Posts Tagged ‘smoking’
Arizonans are smoking less, or rather, fewer Arizonans are smoking. Regular smokers fell from nearly 20% of the population to just under 16% – which amounts to about a 20% drop in smokers.
That’s good news. But it’s only one side of the story.
If there has been a 20% drop in smokers, then it would seem to me that there has been about a 20% drop in the revenues collected by those who smoke (or used to). Guess what? That is having an impact on our state budget – particularly health care funding.
So, what will the nanny-state do-gooders tax next to make up for lost revenue? Hope you aren’t addicted to soda!
In a cruel April Fool’s Day irony – that is NOT a joke — Obama has officially broken his pledge that no family making less than $250,000 would see a tax increase of any kind. Today marks the implementation of a new tobacco tax, which raises the federal take from $0.39 per pack to $1.01 – nearly 300%! The Wall Street Journal carries a great piece on this today.
Now, this is a tax that doesn’t affect most people. But, it does affect poor people at a higher percentage than rich people. It just so happens that more poor people smoke than rich people. Professor Brad Schiller sums it up best in his WSJ piece:
“I can make a firm pledge . . . no family making less than $250,000 a year will see any form of tax increase.” Remember that? It was Barack Obama, campaigning to become president last Sept. 12 in Dover, N.H.
Indeed, he promised repeatedly that 95% of American families would get a tax cut. So it’s especially fitting that he chose April Fools Day to implement his first tax increase — which will fall mostly on individuals and families who do not make anywhere near $250,000 per year.
Early in February, the president signed a law to triple the federal excise tax on cigarettes — which will jump from 39 cents per pack to $1.01 today. His administration projects this tax hike will bring in at least $38 billion over the next five years.
If you don’t smoke, maybe you don’t care. Maybe you even think a higher “sin tax” is a good thing. But health issues aren’t the only concern here. There are also questions of fairness, federalism, macroeconomic impact, and crime.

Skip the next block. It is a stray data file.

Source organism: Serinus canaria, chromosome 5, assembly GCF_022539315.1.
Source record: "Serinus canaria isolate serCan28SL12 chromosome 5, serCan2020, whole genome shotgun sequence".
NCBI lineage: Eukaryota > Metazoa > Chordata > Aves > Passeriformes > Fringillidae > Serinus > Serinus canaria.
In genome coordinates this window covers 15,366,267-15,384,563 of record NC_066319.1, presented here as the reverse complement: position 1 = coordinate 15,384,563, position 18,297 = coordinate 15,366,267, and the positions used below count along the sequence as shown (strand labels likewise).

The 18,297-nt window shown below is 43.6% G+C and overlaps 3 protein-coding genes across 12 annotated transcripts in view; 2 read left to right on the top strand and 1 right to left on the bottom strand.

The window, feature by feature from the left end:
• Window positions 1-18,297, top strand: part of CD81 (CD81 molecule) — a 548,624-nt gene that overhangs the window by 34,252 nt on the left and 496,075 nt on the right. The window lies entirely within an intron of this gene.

The fairness issue is particularly troubling. According to the Centers for Disease Control and Prevention, only one in five Americans smokes, so the excise targets a minority — and over half of all smokers are low income, and one of four are officially classified as poor.
Another irony in this is that the tax on cigarettes is going to be used to fund health care for poor kids, through a program called State Children’s Health Insurance Program (SCHIP). The tax won’t add enough revenue to cover the SCHIP, in order to do that, 22 million Americans would have to take up the habit, which is demonstrated nicely below. So the people hit the hardest by the tax are the parents of those who are supposed to get the benefit. Maybe it’s not a tax at all, it’s just a user fee.
“Thank You For Smoking” is a funny book (and later a movie) by Christopher Buckley (as in the son of William F. Buckley) about a tobacco lobbyist and the trials and turmoil that he must endure lobbying for “evil.” He even gets kidnapped and covered with nicotine patches, almost dies, but is actually saved because the years of smoking built up an immunity to nicotine, but then can never smoke again, because of the sensitivity. It’s funnier than that sounds, really.
However, as they say, truth is stranger than fiction.
Congress passed the SCHIP reauthorization bill last week. SCHIP stands for “State Children’s Health Insurance Program.” You know, it’s about the kids.
One of the problems with the bill, is that in order to fund the massive expansion, there is an increase in the tobacco tax. But, the amount of funding needed to pay for this expansion can’t be covered by the number of current smokers. In order to make up the shortfall, more than 22 million Americans would have to take up the habit!
With that in mind, this part of the Stimulus bill is particularly interesting:
$75 million for “smoking cessation activities”
So, last week we need 22 million people to start smoking “for the children.” This week we are going to use taxpayer money to try to get them to quit.
This is like a cheap dimestore horror story, but worse, because it is actually our own government at work. Instills a lot of confidence, huh?